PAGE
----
Audience members sitting on risers in a bucolic park in Montgomery fan away the September humidity as they balance shoe boxes full of fried chicken, biscuits, and other picnic fixings on their laps. From behind them, 1950s rhythm and blues emanates from speakers hidden in the trees.
Unconventional front-row seating (a line of blankets on the lawn) invites visitors further into the tableau of mid-century Black life on the outdoor stage. A sea-blue Chevy Bel Air appears on the horizon. Somewhere on the sidelines, the theater’s artistic director, Rick Dildine, tears up a little.
The vintage vehicle signals not only the start of Shoebox Picnic Road Side: Route One—a world debut—but also the return of live performances to one of the Deep South’s largest professional theaters and the kickoff of the Alabama Shakespeare Festival’s (ASF) 50th season.
There’s an air of anticipation, excitement, and maybe a bit of uncertainty. Nobody is quite sure what to expect. But that’s by design.
“I am a firm believer that when the audience thinks they know the rules, that’s when you change them,” Dildine confides later by phone. “We want to keep our audience engaged and intrigued.”
Dildine’s arrival to ASF in 2017, followed soon after by Executive Director Todd Schmidt, ushered in a new era of shows staged in surprising places, stories from underrepresented communities, and immersive experiences such as Shoebox.
It’s all part of a plan to make ASF’s place atop a hill—the outdoor theater sits on a rise overlooking a 175-acre cultural park—a top destination theater for its next 50 seasons.
Handled with care
Two days before Shoebox opens, busy-but-calm propmaster Shanley Aumiller, in a scrubs top and twin braids, effortlessly navigates the performing arts complex’s industrial tangle of back passages. She pauses, throws open a nondescript door, and reveals a treasure trove.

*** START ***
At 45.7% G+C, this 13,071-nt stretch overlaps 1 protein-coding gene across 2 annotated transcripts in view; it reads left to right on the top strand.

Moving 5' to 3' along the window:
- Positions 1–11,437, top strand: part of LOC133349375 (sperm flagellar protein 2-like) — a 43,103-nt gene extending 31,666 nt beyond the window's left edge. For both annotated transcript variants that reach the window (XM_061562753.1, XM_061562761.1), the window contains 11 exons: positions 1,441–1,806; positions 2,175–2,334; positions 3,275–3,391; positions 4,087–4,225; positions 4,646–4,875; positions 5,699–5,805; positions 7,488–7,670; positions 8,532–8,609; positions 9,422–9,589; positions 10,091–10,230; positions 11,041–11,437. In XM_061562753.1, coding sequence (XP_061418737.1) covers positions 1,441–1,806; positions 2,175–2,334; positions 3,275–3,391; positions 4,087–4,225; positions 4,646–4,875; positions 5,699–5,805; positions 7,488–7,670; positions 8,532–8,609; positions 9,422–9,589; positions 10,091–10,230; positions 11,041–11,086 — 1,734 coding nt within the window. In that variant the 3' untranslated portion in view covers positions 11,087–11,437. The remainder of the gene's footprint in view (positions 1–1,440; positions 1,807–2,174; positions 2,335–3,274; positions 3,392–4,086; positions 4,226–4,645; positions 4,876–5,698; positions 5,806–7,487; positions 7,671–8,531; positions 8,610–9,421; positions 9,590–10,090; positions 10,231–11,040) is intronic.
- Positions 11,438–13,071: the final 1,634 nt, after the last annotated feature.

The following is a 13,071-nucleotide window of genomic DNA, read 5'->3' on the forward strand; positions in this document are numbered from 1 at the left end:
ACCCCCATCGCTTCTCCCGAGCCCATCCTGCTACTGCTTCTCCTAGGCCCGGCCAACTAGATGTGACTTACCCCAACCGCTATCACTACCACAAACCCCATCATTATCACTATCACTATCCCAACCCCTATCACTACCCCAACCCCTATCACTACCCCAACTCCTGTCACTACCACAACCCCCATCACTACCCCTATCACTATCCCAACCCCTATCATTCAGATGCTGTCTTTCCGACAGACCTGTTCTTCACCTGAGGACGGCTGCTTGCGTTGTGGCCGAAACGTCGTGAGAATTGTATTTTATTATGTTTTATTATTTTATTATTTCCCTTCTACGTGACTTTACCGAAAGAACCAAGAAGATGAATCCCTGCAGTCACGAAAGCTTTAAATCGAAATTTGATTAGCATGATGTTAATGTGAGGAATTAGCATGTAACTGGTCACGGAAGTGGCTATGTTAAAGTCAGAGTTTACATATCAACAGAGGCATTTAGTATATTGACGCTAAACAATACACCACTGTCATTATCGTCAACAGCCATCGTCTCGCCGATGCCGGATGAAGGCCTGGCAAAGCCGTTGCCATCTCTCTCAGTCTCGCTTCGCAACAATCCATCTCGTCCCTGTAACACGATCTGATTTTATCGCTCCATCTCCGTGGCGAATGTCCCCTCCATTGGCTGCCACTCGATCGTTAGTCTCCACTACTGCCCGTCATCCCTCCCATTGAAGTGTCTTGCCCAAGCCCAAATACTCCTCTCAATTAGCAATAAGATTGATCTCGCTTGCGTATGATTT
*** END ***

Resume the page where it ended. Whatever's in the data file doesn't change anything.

In Aumiller’s hand-props room, a convincing feast of sliced ham, movie popcorn, crudités, croquembouche, a lobster tower, and more—all conjured from foam and tissue paper over many decades—waits on a tall bookcase. Behind that are filing cabinets of flatware, a box of defunct cellphones bought by the pound, a canopy of chandeliers, and a leering pile of severed heads. (“You hate to say goodbye once you get to know them,” Aumiller says wryly.) And that’s just what’s visible from the entrance.
If the works on stage loudly proclaim where ASF is going, the hushed and hidden places, like her storeroom warrens, show—in archaeological detail—where it’s been. The theater is a professional producing house, meaning every faux turkey leg and decorative candelabra, every corset and bouffant, every archway and backdrop that takes a turn in the limelight, is made by master craftspeople in on-site workshops. And at 50 seasons, and nearly 500 shows, that’s a lot of master crafting.
Back in her workshop, she points out a stack of what seems to be everyday brown paper bags.
“They’re no big deal, the type of thing you’d take for granted,” Aumiller says. “But every single item out there has been touched, thought about, or manipulated with care.”
Each bag has been meticulously lined with plastic so, when the Shoebox actors clear the remnants of real chicken and potato salad over the next two weeks, the bags don’t leak into the trunks of the vintage cars. Later, Aumiller will mix water and food coloring until she re-creates the perfect shade of Cheerwine soda—not too red, not too brown.
New spaces, new faces
“Guys! What is happening?!” Shoebox Director Tiffany Nichole Greene cries out in bemusement, extending an umbrella against the on-again, off-again drizzle that’s already delayed tech rehearsal once.
It’s the afternoon before the production opens, and they’ve yet to do a run-through in its actual performance space. No pressure. Greene, who—wait for it—also happens to be the resident director of Hamilton on Broadway, takes a seat next to playwright Deneen Reynolds-Knott, an up-and-comer who mined her mother’s favorite childhood memories for Shoebox.
The rain just stopped and the pair watch closely as the actors climb out of the vintage cars’ cavernous back seats again and again, trying to nail their cues and admirably ignore the water seeping up through their picnic blankets.